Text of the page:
Paying attention to that pattern, you will notice that at lower eleva¬ tions Colorado blue spruce (. Picea pungens) occupies only sites next to streams and that the more than 100 cultivars, mostly silvery-blue in color, occur rarely. Few, if any of these horticultural quirks look nat¬ ural in a native landscape. The same can be said for those cultivars


By Jim Borland

Penstemons brighten a dry spot. photo: Ken Slump

of shrubby cinquefoil (Potentilla fru- ticosa) with anything but yellow flowers and tightly shaped Rocky Mountain juniper (Juniperus scopulo- rum ) cultivars.

You will also note that aspens (Populus tremuloides ) don't occur everywhere, but favor northern slopes or draws where soils are cool and moist. Planting aspen trees for shade or as a foil to the hot after¬ noon sun and ignoring their root requirements predisposes them to problems.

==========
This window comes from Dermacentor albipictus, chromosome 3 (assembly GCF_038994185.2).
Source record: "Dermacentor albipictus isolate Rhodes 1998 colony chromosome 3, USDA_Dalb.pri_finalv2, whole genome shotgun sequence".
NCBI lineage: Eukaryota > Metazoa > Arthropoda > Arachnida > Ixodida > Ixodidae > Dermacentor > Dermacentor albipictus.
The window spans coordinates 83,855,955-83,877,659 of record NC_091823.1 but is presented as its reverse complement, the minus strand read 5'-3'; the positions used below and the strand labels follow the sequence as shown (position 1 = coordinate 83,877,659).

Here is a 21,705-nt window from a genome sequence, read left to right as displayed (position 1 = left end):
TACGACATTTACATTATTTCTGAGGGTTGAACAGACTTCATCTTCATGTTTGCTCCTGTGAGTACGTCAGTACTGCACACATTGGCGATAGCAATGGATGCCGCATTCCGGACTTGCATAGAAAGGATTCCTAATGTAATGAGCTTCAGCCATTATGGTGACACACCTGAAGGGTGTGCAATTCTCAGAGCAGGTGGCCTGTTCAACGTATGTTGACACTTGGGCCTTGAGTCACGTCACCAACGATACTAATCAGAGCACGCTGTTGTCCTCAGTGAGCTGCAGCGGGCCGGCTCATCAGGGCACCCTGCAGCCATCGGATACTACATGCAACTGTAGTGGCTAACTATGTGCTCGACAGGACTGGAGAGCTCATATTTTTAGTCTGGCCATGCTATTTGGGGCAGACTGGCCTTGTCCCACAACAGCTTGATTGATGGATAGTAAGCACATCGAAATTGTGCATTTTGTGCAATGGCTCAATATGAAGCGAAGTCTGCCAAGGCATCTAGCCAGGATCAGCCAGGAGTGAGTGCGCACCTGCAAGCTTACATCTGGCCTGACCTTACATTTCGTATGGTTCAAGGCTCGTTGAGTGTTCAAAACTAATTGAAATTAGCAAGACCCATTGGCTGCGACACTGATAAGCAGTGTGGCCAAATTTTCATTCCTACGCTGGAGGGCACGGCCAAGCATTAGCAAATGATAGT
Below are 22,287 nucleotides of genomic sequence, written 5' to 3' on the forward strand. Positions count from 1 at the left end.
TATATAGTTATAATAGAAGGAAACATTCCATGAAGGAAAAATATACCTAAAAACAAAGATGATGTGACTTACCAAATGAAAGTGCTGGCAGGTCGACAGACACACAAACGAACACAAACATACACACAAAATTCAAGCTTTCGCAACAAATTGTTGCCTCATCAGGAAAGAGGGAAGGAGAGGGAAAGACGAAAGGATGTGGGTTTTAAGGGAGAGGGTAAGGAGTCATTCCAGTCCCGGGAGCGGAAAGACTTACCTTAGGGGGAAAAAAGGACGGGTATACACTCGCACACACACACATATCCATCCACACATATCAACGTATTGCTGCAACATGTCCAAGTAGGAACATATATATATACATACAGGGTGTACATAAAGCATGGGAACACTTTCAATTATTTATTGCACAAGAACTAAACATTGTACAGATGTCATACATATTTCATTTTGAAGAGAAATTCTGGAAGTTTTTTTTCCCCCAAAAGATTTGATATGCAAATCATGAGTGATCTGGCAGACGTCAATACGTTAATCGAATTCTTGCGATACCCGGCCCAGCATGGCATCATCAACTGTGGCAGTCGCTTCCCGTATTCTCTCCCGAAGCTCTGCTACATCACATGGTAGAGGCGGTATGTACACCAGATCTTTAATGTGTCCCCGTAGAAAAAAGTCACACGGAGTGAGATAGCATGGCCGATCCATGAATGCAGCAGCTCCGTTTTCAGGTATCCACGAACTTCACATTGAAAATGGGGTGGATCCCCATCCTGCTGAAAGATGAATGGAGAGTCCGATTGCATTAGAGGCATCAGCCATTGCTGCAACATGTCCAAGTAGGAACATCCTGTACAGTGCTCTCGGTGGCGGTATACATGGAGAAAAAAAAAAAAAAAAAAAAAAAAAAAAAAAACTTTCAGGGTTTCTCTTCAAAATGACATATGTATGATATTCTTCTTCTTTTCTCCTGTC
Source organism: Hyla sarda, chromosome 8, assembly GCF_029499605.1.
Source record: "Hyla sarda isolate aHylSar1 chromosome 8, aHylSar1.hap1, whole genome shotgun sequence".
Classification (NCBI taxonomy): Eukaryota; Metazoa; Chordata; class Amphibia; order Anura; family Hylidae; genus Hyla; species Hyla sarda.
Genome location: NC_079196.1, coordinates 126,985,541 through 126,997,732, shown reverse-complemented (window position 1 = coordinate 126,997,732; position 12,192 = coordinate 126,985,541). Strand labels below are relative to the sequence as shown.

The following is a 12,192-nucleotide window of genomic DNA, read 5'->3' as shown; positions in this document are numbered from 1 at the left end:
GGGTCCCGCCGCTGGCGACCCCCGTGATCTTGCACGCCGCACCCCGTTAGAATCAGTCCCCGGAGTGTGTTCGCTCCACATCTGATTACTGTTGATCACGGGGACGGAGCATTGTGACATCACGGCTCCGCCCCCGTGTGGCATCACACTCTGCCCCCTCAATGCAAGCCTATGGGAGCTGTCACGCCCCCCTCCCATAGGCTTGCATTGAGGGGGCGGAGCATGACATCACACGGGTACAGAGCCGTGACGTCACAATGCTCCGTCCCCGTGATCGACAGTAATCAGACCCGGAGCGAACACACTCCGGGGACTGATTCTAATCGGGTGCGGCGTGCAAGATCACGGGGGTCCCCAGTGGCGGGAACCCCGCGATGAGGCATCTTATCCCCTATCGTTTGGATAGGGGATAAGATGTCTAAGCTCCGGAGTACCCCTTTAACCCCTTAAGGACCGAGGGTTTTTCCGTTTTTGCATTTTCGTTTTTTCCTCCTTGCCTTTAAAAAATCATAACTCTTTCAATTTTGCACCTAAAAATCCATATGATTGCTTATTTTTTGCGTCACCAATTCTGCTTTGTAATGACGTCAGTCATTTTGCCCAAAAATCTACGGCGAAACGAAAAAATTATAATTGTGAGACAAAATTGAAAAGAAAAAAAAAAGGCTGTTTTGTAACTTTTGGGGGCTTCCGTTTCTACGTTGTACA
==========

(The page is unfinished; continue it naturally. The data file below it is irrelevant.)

Provenance, a plant's nativity or origin, is linked to its genetic make¬ up which cannot be seen. In essence, this genetic makeup dic¬ tates how well a plant or group of

plants of a single species will per¬ form under a unique set of climatic and soil conditions, unaided by man. When planted too far outside the conditions under which many generations of the species evolved, they are destined for failure.

Typically, horticulture has moved plants from high elevations to lower ones with relative impunity because growing seasons are longer, winters are warmer and supplemental water is provided. Moving plants in the opposite direction or from more southerly latitudes poses new problems for gardeners. Foresters in Idaho, for example, will not plant ponderosa pine (. Pinus ponderosa) seedlings